Can you answer these questions?

1) What impact do the injuries have on the client’s ability to function?

2) How will the injuries affect the client’s ability to work?

3) What impact if any is there on the client’s ability to earn money?

When an attorney represents a client, assessing damages comprises a large part of the case. Unfortunately, many attorneys may not have a comprehensive understanding of how to properly document the losses incurred by a client, and thus liability often becomes the attorney’s primary focus when building a case. While liability is an integral aspect of a lawsuit,

the loss of the ability to earn an income can at times be more devastating to a client than identifying where the fault lies.

Once liability has been established, vocational experts can assist in building a strong case assessing damages by detailing the client’s loss of income. Loss of income can be quantified in these circumstances: 1) the individual returned to work but may be working less hours, 2) the individual has returned to the employer but is now working in a different capacity and earning less than in his former position, 3) the individual is working but for a different employer and at a different lower-paying job, or 4) the individual may no longer be able to work due to his/her injuries.

When evaluating non-disabled individuals, such as in a matrimony case or a wrongful termination case, the vocational expert’s evaluation process does not differ from that conducted for those with limitations such as personal injury, ERISA, Workers’ compensation or Social Security Disability cases.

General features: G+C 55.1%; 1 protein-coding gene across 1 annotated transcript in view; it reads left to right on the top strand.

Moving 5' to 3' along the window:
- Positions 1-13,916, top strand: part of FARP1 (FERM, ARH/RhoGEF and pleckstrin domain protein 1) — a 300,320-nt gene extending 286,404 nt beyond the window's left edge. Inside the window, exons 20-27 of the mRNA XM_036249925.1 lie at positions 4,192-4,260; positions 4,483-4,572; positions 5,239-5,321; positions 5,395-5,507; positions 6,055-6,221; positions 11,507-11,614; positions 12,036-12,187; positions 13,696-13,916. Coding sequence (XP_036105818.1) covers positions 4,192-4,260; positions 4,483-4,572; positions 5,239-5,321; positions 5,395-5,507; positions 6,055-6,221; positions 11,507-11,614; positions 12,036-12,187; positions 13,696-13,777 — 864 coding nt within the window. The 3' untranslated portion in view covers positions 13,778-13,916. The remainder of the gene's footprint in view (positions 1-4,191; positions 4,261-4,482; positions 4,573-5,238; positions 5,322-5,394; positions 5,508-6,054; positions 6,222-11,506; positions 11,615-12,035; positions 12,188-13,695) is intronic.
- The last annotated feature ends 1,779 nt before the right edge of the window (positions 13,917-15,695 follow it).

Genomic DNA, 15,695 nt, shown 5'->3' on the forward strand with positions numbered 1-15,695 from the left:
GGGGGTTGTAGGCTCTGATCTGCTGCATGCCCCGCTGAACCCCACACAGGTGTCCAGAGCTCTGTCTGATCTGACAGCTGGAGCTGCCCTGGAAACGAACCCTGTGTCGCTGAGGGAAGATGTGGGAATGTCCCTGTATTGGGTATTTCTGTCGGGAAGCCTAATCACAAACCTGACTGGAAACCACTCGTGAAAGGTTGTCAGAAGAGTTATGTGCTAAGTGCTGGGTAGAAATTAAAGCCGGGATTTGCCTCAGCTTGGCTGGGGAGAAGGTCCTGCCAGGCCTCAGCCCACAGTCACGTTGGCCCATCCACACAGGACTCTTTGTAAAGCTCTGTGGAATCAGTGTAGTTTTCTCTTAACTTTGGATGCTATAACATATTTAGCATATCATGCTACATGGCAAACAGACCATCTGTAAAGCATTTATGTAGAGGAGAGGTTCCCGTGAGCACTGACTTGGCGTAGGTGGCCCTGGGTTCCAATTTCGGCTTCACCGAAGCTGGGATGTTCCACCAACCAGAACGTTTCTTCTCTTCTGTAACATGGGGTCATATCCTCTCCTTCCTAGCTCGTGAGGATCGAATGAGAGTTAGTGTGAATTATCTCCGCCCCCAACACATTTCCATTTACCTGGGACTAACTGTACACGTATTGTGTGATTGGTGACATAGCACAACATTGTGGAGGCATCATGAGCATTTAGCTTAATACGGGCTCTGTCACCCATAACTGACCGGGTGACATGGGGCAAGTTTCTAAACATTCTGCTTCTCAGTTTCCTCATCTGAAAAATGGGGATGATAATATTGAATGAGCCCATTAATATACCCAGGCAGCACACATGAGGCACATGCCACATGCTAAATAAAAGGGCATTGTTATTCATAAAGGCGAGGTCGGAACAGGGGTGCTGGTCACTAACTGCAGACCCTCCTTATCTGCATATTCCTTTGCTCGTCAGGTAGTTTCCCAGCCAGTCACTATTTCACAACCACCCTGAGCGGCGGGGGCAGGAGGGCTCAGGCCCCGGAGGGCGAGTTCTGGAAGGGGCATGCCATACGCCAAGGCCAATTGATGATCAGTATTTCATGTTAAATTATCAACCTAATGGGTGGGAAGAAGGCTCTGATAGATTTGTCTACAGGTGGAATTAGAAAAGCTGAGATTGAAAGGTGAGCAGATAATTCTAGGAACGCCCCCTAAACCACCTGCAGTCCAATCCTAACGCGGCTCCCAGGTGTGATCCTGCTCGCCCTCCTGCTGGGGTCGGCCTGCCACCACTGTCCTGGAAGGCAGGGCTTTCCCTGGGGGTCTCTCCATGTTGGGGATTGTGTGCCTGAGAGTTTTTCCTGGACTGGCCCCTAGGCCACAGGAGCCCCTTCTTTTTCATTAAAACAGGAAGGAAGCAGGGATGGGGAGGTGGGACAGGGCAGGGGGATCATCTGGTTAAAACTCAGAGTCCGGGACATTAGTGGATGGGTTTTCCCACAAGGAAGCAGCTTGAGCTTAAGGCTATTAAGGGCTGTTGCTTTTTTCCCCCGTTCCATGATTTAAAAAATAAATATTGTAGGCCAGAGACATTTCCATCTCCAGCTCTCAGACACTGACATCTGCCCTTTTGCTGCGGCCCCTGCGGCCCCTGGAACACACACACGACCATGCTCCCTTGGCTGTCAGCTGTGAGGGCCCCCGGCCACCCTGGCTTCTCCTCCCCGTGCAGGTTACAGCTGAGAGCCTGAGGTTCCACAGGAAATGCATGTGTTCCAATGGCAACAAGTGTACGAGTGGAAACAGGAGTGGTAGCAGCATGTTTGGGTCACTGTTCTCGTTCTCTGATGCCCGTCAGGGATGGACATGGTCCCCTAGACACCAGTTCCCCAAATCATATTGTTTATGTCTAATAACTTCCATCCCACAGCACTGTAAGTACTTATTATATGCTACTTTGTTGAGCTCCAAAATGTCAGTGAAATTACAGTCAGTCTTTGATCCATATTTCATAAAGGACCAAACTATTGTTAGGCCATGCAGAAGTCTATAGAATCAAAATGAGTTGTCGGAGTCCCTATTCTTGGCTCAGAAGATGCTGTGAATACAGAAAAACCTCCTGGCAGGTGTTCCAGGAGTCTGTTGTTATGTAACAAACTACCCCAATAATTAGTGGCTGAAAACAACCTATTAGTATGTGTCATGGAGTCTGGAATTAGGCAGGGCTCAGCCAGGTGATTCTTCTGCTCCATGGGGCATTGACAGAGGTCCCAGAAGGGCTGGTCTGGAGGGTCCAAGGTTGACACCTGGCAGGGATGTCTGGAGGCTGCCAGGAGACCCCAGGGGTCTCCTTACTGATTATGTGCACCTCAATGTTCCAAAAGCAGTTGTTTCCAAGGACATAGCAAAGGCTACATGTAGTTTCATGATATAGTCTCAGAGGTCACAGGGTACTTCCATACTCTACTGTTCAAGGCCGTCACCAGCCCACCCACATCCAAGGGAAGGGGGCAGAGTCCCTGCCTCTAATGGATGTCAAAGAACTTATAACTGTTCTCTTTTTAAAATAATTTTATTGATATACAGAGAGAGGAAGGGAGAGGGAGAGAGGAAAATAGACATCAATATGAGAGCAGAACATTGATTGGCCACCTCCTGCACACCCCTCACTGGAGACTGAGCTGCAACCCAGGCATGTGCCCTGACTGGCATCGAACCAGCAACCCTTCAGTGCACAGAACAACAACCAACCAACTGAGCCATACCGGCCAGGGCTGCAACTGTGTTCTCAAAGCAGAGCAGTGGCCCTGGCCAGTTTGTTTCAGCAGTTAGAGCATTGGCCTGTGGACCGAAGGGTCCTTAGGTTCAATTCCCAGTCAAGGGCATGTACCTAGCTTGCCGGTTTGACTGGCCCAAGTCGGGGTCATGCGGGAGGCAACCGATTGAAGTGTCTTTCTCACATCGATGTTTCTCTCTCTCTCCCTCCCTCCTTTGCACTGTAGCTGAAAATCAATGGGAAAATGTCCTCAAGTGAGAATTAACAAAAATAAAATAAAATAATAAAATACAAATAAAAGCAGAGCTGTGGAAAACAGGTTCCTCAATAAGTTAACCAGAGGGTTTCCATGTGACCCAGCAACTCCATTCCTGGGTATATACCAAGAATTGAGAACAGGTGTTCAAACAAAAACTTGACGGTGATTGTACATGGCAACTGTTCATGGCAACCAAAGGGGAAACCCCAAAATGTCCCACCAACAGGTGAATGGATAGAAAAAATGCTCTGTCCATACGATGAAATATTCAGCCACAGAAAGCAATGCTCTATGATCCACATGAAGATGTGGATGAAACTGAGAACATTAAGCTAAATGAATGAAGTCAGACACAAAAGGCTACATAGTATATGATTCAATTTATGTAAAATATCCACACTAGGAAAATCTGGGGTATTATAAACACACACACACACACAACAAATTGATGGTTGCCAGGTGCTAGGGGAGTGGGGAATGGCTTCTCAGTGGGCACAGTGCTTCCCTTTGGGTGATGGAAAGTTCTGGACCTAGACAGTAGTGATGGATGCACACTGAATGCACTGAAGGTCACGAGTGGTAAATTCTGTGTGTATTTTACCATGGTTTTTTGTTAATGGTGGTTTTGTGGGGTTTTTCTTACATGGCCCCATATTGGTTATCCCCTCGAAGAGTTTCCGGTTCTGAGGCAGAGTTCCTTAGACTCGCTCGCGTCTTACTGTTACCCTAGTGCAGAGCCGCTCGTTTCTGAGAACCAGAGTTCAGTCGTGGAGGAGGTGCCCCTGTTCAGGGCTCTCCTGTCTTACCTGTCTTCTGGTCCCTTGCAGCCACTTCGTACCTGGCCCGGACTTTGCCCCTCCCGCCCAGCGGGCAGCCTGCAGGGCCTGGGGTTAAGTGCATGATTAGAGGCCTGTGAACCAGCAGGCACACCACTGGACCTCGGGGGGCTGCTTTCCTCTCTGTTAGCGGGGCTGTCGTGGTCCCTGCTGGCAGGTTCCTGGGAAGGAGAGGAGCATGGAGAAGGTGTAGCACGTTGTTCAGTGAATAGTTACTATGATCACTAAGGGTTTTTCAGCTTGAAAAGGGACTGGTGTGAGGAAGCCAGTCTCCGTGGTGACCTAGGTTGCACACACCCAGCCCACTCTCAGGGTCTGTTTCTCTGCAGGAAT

When evaluating individuals with a disability, whether a wrist fracture, knee injury or spinal injury, for example, the same methodology is applied. In addition, in order to assess an individual’s ability to be around others and/or to perform job tasks at a satisfactory level, his/her emotional or psychological conditions must be evaluated. A vocational expert can measure non-exertional impairments -- psychological, emotional, and psychiatric – and determine how they might affect an individual’s employability and ability to earn an income.

Vocational experts are used in a wide variety of capacities to document the damages sustained by an individual where loss of the ability to work and/or loss of income have occurred due to an accident or injury. For example, vocational experts assist the court with issues relating to personal injury, Mass Tort, premise liability, product liability, matrimonial cases, Social Security disability, Veteran’s cases, employment law, whistle blower cases, age discrimination, wrongful incarceration, wrongful termination and Workers’ compensation.